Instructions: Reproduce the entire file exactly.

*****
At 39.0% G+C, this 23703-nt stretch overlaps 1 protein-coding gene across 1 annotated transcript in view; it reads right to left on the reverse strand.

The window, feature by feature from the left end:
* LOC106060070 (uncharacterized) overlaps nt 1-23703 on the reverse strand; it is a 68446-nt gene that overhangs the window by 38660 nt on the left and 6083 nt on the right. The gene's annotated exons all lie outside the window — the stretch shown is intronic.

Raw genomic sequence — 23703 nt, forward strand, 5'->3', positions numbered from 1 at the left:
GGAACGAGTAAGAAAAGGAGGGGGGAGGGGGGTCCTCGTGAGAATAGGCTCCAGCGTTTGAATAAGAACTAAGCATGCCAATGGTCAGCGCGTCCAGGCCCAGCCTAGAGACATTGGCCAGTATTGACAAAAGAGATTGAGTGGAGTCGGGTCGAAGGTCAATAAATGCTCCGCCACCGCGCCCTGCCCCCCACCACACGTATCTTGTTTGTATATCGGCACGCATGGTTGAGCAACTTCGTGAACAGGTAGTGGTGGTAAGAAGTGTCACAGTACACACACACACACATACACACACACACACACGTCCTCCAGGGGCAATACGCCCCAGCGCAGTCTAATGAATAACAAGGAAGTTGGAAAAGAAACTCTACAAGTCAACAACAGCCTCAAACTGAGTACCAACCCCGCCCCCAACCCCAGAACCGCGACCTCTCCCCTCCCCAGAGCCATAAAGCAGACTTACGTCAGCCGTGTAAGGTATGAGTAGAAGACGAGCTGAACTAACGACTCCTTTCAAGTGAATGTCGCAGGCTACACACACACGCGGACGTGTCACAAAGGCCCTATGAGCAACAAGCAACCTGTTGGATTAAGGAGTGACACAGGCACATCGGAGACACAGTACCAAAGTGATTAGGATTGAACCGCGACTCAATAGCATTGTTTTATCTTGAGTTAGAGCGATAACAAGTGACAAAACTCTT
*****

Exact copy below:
At 39.0% G+C, this 23703-nt stretch overlaps 1 protein-coding gene across 1 annotated transcript in view; it reads right to left on the reverse strand.

The window, feature by feature from the left end:
* LOC106060070 (uncharacterized) overlaps nt 1-23703 on the reverse strand; it is a 68446-nt gene that overhangs the window by 38660 nt on the left and 6083 nt on the right. The gene's annotated exons all lie outside the window — the stretch shown is intronic.

Raw genomic sequence — 23703 nt, forward strand, 5'->3', positions numbered from 1 at the left:
GGAACGAGTAAGAAAAGGAGGGGGGAGGGGGGTCCTCGTGAGAATAGGCTCCAGCGTTTGAATAAGAACTAAGCATGCCAATGGTCAGCGCGTCCAGGCCCAGCCTAGAGACATTGGCCAGTATTGACAAAAGAGATTGAGTGGAGTCGGGTCGAAGGTCAATAAATGCTCCGCCACCGCGCCCTGCCCCCCACCACACGTATCTTGTTTGTATATCGGCACGCATGGTTGAGCAACTTCGTGAACAGGTAGTGGTGGTAAGAAGTGTCACAGTACACACACACACACATACACACACACACACACGTCCTCCAGGGGCAATACGCCCCAGCGCAGTCTAATGAATAACAAGGAAGTTGGAAAAGAAACTCTACAAGTCAACAACAGCCTCAAACTGAGTACCAACCCCGCCCCCAACCCCAGAACCGCGACCTCTCCCCTCCCCAGAGCCATAAAGCAGACTTACGTCAGCCGTGTAAGGTATGAGTAGAAGACGAGCTGAACTAACGACTCCTTTCAAGTGAATGTCGCAGGCTACACACACACGCGGACGTGTCACAAAGGCCCTATGAGCAACAAGCAACCTGTTGGATTAAGGAGTGACACAGGCACATCGGAGACACAGTACCAAAGTGATTAGGATTGAACCGCGACTCAATAGCATTGTTTTATCTTGAGTTAGAGCGATAACAAGTGACAAAACTCTT